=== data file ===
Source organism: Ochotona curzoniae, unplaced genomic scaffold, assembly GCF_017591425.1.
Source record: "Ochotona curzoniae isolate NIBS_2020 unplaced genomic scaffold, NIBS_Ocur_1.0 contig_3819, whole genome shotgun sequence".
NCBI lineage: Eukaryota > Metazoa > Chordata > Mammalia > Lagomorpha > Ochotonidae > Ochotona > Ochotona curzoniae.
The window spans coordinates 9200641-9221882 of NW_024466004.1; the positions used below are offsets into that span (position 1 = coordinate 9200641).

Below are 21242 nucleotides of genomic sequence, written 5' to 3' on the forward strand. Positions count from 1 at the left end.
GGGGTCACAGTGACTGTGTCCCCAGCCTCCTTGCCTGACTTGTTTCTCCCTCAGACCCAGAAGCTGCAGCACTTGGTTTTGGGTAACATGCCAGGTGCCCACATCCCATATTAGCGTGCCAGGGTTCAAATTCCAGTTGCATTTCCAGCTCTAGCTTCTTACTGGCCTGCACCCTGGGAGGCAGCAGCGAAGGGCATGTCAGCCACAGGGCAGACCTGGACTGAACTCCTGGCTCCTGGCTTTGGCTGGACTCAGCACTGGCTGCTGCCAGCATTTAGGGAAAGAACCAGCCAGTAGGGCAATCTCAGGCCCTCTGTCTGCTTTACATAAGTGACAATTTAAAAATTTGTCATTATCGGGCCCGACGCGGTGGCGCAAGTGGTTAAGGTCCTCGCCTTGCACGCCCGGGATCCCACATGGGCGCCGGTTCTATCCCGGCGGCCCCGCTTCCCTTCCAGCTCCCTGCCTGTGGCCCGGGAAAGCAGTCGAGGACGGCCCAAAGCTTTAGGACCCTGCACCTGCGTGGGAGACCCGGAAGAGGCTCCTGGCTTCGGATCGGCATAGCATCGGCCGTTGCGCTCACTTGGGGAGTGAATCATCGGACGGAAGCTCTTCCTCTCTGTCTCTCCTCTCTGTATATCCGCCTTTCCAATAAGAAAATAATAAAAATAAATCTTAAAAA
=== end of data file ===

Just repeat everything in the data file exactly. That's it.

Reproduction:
Source organism: Ochotona curzoniae, unplaced genomic scaffold, assembly GCF_017591425.1.
Source record: "Ochotona curzoniae isolate NIBS_2020 unplaced genomic scaffold, NIBS_Ocur_1.0 contig_3819, whole genome shotgun sequence".
NCBI lineage: Eukaryota > Metazoa > Chordata > Mammalia > Lagomorpha > Ochotonidae > Ochotona > Ochotona curzoniae.
The window spans coordinates 9200641-9221882 of NW_024466004.1; the positions used below are offsets into that span (position 1 = coordinate 9200641).

Below are 21242 nucleotides of genomic sequence, written 5' to 3' on the forward strand. Positions count from 1 at the left end.
GGGGTCACAGTGACTGTGTCCCCAGCCTCCTTGCCTGACTTGTTTCTCCCTCAGACCCAGAAGCTGCAGCACTTGGTTTTGGGTAACATGCCAGGTGCCCACATCCCATATTAGCGTGCCAGGGTTCAAATTCCAGTTGCATTTCCAGCTCTAGCTTCTTACTGGCCTGCACCCTGGGAGGCAGCAGCGAAGGGCATGTCAGCCACAGGGCAGACCTGGACTGAACTCCTGGCTCCTGGCTTTGGCTGGACTCAGCACTGGCTGCTGCCAGCATTTAGGGAAAGAACCAGCCAGTAGGGCAATCTCAGGCCCTCTGTCTGCTTTACATAAGTGACAATTTAAAAATTTGTCATTATCGGGCCCGACGCGGTGGCGCAAGTGGTTAAGGTCCTCGCCTTGCACGCCCGGGATCCCACATGGGCGCCGGTTCTATCCCGGCGGCCCCGCTTCCCTTCCAGCTCCCTGCCTGTGGCCCGGGAAAGCAGTCGAGGACGGCCCAAAGCTTTAGGACCCTGCACCTGCGTGGGAGACCCGGAAGAGGCTCCTGGCTTCGGATCGGCATAGCATCGGCCGTTGCGCTCACTTGGGGAGTGAATCATCGGACGGAAGCTCTTCCTCTCTGTCTCTCCTCTCTGTATATCCGCCTTTCCAATAAGAAAATAATAAAAATAAATCTTAAAAA